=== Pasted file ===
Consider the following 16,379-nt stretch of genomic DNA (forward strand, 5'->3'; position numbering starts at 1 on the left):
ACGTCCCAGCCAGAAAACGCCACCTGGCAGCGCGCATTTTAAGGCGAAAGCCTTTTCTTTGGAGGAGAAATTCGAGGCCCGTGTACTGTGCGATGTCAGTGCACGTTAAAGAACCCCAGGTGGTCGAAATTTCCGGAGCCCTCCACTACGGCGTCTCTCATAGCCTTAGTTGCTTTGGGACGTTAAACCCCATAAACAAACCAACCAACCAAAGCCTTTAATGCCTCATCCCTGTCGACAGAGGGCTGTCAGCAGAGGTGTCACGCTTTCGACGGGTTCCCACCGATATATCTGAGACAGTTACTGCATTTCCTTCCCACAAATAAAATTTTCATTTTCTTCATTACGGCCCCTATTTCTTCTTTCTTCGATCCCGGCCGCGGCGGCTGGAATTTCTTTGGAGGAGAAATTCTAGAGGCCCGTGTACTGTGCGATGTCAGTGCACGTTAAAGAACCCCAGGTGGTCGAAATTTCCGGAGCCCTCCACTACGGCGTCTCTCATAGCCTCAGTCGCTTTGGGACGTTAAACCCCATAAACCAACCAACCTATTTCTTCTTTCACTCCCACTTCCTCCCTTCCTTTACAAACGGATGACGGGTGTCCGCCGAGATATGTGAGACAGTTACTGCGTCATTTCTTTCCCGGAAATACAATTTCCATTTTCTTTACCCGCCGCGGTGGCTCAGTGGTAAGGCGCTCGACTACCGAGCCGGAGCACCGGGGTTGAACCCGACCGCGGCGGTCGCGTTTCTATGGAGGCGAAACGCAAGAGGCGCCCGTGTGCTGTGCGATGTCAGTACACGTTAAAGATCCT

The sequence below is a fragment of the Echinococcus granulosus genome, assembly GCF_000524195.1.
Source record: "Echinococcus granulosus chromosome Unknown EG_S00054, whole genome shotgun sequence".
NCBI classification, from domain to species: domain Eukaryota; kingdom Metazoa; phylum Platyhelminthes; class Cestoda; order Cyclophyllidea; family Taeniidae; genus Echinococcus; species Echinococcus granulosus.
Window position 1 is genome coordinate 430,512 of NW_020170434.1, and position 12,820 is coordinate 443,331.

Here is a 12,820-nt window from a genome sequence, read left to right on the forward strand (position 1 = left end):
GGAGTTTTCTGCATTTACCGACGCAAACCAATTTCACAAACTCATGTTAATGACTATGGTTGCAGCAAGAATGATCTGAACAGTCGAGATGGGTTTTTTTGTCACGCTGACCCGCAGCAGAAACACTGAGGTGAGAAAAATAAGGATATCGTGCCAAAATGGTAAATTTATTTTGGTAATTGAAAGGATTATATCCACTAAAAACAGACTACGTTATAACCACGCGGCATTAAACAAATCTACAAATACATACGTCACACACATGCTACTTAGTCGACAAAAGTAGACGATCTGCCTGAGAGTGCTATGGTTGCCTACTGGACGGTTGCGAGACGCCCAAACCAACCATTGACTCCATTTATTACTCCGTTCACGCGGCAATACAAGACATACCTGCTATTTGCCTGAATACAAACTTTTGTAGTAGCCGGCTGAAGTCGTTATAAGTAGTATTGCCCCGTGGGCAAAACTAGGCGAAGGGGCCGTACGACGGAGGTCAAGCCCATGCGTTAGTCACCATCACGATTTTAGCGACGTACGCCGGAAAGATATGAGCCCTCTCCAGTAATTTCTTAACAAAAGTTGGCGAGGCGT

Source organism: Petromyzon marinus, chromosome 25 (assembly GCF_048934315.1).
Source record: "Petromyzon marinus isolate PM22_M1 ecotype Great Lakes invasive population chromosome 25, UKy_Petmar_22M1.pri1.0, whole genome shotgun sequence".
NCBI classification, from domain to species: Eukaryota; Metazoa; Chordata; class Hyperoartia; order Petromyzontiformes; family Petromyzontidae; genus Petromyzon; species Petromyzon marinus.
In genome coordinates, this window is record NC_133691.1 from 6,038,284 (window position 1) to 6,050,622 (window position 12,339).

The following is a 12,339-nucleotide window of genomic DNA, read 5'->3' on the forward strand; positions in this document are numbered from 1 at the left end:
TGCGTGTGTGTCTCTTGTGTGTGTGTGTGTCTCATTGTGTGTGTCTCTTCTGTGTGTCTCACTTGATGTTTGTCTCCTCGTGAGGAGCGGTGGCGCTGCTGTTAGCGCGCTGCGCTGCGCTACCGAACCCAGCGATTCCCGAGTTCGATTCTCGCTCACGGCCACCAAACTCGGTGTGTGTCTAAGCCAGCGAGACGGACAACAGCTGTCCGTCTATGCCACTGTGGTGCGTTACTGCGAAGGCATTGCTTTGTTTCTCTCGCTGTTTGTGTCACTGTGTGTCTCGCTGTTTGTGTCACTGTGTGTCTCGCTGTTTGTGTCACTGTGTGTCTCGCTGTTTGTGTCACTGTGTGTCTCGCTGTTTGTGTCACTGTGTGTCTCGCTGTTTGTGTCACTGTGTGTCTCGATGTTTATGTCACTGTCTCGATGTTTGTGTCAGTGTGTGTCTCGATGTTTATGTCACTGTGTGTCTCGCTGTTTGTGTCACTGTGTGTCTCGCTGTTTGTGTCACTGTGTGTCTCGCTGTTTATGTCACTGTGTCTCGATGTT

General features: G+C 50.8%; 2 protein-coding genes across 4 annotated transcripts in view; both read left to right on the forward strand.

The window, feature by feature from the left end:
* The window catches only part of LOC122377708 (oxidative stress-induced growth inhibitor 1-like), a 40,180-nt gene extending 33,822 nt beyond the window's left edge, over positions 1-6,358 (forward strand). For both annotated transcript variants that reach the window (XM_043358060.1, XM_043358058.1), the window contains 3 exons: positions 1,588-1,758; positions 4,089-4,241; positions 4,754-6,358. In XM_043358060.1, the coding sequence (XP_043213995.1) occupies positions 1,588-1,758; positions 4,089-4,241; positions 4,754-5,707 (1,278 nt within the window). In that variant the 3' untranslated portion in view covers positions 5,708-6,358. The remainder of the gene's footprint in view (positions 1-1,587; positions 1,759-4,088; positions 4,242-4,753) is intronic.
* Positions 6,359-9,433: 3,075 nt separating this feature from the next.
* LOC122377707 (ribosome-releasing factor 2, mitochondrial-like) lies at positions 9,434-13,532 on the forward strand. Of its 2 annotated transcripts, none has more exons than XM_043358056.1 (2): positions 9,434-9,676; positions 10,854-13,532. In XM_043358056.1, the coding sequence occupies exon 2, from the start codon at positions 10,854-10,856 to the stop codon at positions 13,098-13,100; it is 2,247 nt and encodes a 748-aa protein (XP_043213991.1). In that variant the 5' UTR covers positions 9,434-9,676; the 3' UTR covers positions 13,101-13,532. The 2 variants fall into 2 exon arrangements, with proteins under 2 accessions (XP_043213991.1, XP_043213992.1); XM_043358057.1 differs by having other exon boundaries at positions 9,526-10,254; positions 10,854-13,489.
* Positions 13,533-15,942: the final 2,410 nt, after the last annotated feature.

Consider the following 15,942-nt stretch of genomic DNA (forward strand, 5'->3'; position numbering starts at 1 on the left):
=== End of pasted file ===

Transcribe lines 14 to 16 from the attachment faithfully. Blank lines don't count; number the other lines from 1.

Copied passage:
TGCGTGTGTGTCTCTTGTGTGTGTGTGTGTCTCATTGTGTGTGTCTCTTCTGTGTGTCTCACTTGATGTTTGTCTCCTCGTGAGGAGCGGTGGCGCTGCTGTTAGCGCGCTGCGCTGCGCTACCGAACCCAGCGATTCCCGAGTTCGATTCTCGCTCACGGCCACCAAACTCGGTGTGTGTCTAAGCCAGCGAGACGGACAACAGCTGTCCGTCTATGCCACTGTGGTGCGTTACTGCGAAGGCATTGCTTTGTTTCTCTCGCTGTTTGTGTCACTGTGTGTCTCGCTGTTTGTGTCACTGTGTGTCTCGCTGTTTGTGTCACTGTGTGTCTCGCTGTTTGTGTCACTGTGTGTCTCGCTGTTTGTGTCACTGTGTGTCTCGCTGTTTGTGTCACTGTGTGTCTCGATGTTTATGTCACTGTCTCGATGTTTGTGTCAGTGTGTGTCTCGATGTTTATGTCACTGTGTGTCTCGCTGTTTGTGTCACTGTGTGTCTCGCTGTTTGTGTCACTGTGTGTCTCGCTGTTTATGTCACTGTGTCTCGATGTT

General features: G+C 50.8%; 2 protein-coding genes across 4 annotated transcripts in view; both read left to right on the forward strand.

The window, feature by feature from the left end: